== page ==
"Ecological Indicator Information: A shade-tolerant/intolerant, submontane to montane, Western North American deciduous shrub distributed more in the Pacific than the Cordilleran region. Occurs in maritime to submaritime cool mesothermal climates on moderately dry to fresh. nitrogen-medium soils; its occurrence decreases with increasing elevation and continentality. Common but scattered in forest understories on disturbed, water-shedding sites. often plentiful in disturbed and early seral communities on cutover-and/or burnt sites. Usually associated with Anaphalis margaritacea, Epilobium angustifolium. Gaultheria shallon. Kindbergia oregana, Mahonia nervosa, and Pteridium aquilinum. Characteristic of young-seral mesothermal forests.[IPBC-E-flora]

Species Mentioned: Raspberry - Rubus Sp. [FFWE]

Edible Uses

Other Uses

Medicinal Uses

BLACKBERRY (Rubus spp.) [HMH Duke]
"Activities (Blackberry) — Antibacterial (1; MAD); Antidote (f; DEM); Antiinflammatory (1; APA); Antioxidant (1; JNU); Antitumor (f; APA); Apoptotic (f; JNU); Astringent (1; APA; EFS PH2); Depurative (f; DEM; EFS); Detoxicant (1; JNU); Diaphoretic (f; MAD); Diuretic (f; DEM;EFS); Fungicide (f; MAD); Hemostat (1; APA); Hypocholesterolemic (1; JNU); Stimulant (f; DEM); Tonic (f; DEM; EFS)."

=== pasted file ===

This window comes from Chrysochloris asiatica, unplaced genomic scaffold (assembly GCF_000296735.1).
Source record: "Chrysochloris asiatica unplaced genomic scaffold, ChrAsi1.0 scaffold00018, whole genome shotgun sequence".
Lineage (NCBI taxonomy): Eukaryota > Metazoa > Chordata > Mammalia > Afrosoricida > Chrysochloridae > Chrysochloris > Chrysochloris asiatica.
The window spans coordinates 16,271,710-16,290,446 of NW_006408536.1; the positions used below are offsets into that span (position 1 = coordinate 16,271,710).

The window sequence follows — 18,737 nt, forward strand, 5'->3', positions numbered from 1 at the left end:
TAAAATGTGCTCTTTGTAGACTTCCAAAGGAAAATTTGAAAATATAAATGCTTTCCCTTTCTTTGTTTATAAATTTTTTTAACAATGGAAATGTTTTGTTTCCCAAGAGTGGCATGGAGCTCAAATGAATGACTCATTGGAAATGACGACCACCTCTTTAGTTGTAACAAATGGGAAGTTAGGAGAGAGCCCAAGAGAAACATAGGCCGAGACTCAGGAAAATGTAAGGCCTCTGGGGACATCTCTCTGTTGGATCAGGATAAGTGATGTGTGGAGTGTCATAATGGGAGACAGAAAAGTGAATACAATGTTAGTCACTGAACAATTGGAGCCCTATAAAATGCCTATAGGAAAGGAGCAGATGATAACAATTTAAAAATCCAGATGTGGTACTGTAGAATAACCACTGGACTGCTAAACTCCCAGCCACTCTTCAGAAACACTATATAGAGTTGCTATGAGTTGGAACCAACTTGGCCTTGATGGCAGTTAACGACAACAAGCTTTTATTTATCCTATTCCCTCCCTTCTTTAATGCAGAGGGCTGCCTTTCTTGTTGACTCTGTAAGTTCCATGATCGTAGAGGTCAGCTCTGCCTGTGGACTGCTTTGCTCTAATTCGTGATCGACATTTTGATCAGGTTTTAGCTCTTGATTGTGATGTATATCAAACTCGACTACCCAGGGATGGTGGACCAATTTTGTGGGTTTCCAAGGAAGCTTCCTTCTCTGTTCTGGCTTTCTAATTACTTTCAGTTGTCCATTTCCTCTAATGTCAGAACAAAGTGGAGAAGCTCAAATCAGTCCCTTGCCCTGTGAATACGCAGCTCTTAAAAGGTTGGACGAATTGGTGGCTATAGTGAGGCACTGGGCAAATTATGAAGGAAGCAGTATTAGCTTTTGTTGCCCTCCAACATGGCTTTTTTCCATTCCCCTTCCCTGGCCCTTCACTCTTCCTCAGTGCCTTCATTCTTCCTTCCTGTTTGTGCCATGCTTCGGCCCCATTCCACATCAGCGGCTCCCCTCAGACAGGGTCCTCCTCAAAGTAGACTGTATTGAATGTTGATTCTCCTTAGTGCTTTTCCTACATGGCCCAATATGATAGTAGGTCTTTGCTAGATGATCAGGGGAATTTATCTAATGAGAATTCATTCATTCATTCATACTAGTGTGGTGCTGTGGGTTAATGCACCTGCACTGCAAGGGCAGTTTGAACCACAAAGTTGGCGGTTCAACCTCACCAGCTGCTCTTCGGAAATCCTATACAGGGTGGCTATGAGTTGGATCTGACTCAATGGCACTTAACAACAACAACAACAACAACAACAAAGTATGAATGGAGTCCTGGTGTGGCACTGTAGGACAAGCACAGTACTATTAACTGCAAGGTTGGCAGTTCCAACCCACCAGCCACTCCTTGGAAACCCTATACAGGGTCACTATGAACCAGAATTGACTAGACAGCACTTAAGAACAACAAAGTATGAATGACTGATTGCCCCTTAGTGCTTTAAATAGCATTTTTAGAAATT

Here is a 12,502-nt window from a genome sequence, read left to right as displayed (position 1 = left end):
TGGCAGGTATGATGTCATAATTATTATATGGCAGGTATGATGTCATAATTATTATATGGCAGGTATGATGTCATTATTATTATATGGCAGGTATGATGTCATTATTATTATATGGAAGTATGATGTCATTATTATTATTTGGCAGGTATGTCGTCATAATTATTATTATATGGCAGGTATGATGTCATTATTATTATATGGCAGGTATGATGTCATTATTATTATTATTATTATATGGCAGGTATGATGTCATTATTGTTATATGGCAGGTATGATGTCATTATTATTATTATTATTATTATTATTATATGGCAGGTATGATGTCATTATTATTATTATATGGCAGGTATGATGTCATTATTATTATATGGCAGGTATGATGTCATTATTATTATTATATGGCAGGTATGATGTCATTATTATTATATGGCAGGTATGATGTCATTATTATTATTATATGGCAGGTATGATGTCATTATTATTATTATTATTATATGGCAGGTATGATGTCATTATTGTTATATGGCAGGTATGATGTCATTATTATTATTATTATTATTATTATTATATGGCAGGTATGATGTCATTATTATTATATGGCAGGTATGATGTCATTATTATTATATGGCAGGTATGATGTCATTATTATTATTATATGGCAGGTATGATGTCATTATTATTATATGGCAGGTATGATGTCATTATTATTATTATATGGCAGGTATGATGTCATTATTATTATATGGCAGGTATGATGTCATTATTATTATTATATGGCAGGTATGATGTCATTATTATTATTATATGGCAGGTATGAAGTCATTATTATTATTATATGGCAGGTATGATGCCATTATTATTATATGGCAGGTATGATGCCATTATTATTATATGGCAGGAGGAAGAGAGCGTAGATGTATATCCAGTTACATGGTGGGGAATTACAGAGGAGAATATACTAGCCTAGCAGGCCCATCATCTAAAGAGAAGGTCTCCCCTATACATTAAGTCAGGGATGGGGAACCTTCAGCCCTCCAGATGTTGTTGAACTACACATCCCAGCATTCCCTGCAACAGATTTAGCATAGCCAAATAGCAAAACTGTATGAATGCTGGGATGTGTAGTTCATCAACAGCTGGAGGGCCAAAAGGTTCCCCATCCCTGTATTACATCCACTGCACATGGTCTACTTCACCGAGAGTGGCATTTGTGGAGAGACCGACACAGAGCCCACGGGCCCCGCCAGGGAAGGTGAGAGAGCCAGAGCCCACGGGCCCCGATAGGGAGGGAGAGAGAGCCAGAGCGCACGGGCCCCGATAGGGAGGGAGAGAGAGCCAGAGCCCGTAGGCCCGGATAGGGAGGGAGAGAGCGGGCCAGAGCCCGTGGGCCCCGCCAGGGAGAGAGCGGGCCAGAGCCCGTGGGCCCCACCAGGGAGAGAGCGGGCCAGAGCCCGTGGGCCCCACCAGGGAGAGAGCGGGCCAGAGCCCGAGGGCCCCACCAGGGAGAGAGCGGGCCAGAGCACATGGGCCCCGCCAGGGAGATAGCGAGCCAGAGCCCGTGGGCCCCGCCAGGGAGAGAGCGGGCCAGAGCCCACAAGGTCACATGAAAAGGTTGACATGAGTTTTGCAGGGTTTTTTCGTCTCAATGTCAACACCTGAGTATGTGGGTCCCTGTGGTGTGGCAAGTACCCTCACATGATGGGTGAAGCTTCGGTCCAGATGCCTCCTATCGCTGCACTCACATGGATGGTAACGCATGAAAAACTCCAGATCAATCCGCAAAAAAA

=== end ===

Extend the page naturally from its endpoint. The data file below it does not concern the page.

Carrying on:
"Dosages (Blackberry) — 1–2 tsp chopped leaf/cup water, up to 6 ×/day; 4 tsp (~4.4 g) leaf in hot tea; 1.5 g leaf/cup tea, 2–3 ×/day (PH2); 1–2 tsp powdered bark/cup water; up to 2 tsp tincture/day (APA); 1500 mg root tea up to 3 ×/day (APA); 20–30 grains powdered root bark (FEL); 2–4 ml liquid root extract (PNC)."
"Extracts (Blackberry) — Anthocyanins and polyphenols in berries of several Ribes, Rubus, and Vaccinium spp. have in vitro antiradical activity on chemically generated superoxide radicals. The extracts also inhibit xanthine oxidase. All crude extracts were highly active toward chemically generated superoxide radicals. Ribes nigrum extracts exhibited most activity, being the richest in both anthocyanins and polyphenols. But Ribes rubrum extracts seem to contain more active substances (X1332092)"